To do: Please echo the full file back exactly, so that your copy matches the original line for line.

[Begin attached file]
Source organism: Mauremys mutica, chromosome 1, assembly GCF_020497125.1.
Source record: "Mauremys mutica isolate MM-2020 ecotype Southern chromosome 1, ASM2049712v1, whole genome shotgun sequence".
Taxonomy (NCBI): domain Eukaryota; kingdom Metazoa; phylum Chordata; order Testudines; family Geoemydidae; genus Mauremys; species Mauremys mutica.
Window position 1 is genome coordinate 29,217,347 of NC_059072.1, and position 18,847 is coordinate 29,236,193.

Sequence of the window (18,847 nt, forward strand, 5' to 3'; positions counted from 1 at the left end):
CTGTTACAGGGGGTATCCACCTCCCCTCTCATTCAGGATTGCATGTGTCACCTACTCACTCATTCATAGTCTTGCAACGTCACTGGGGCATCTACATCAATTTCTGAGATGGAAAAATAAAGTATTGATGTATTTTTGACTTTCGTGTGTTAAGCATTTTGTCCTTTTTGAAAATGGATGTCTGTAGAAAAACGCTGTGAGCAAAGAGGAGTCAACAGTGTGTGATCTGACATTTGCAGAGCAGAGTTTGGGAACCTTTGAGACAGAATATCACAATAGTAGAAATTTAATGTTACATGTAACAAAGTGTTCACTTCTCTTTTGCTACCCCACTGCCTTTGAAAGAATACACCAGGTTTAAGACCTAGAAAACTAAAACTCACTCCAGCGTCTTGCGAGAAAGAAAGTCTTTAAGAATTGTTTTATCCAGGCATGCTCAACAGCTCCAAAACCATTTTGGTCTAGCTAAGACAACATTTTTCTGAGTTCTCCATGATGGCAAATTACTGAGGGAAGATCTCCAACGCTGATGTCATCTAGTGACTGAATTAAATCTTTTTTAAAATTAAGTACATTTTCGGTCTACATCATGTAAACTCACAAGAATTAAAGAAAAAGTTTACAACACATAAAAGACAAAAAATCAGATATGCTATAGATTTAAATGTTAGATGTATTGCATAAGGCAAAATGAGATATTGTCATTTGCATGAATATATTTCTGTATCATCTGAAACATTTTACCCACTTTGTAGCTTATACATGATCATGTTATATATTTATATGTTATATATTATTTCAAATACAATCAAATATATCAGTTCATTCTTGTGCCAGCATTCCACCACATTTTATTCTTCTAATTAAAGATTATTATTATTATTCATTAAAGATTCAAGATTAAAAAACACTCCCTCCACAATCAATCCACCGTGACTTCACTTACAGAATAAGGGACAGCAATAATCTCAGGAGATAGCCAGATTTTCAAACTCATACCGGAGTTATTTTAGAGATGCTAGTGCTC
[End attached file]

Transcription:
Source organism: Mauremys mutica, chromosome 1, assembly GCF_020497125.1.
Source record: "Mauremys mutica isolate MM-2020 ecotype Southern chromosome 1, ASM2049712v1, whole genome shotgun sequence".
Taxonomy (NCBI): domain Eukaryota; kingdom Metazoa; phylum Chordata; order Testudines; family Geoemydidae; genus Mauremys; species Mauremys mutica.
Window position 1 is genome coordinate 29,217,347 of NC_059072.1, and position 18,847 is coordinate 29,236,193.

Sequence of the window (18,847 nt, forward strand, 5' to 3'; positions counted from 1 at the left end):
CTGTTACAGGGGGTATCCACCTCCCCTCTCATTCAGGATTGCATGTGTCACCTACTCACTCATTCATAGTCTTGCAACGTCACTGGGGCATCTACATCAATTTCTGAGATGGAAAAATAAAGTATTGATGTATTTTTGACTTTCGTGTGTTAAGCATTTTGTCCTTTTTGAAAATGGATGTCTGTAGAAAAACGCTGTGAGCAAAGAGGAGTCAACAGTGTGTGATCTGACATTTGCAGAGCAGAGTTTGGGAACCTTTGAGACAGAATATCACAATAGTAGAAATTTAATGTTACATGTAACAAAGTGTTCACTTCTCTTTTGCTACCCCACTGCCTTTGAAAGAATACACCAGGTTTAAGACCTAGAAAACTAAAACTCACTCCAGCGTCTTGCGAGAAAGAAAGTCTTTAAGAATTGTTTTATCCAGGCATGCTCAACAGCTCCAAAACCATTTTGGTCTAGCTAAGACAACATTTTTCTGAGTTCTCCATGATGGCAAATTACTGAGGGAAGATCTCCAACGCTGATGTCATCTAGTGACTGAATTAAATCTTTTTTAAAATTAAGTACATTTTCGGTCTACATCATGTAAACTCACAAGAATTAAAGAAAAAGTTTACAACACATAAAAGACAAAAAATCAGATATGCTATAGATTTAAATGTTAGATGTATTGCATAAGGCAAAATGAGATATTGTCATTTGCATGAATATATTTCTGTATCATCTGAAACATTTTACCCACTTTGTAGCTTATACATGATCATGTTATATATTTATATGTTATATATTATTTCAAATACAATCAAATATATCAGTTCATTCTTGTGCCAGCATTCCACCACATTTTATTCTTCTAATTAAAGATTATTATTATTATTCATTAAAGATTCAAGATTAAAAAACACTCCCTCCACAATCAATCCACCGTGACTTCACTTACAGAATAAGGGACAGCAATAATCTCAGGAGATAGCCAGATTTTCAAACTCATACCGGAGTTATTTTAGAGATGCTAGTGCTC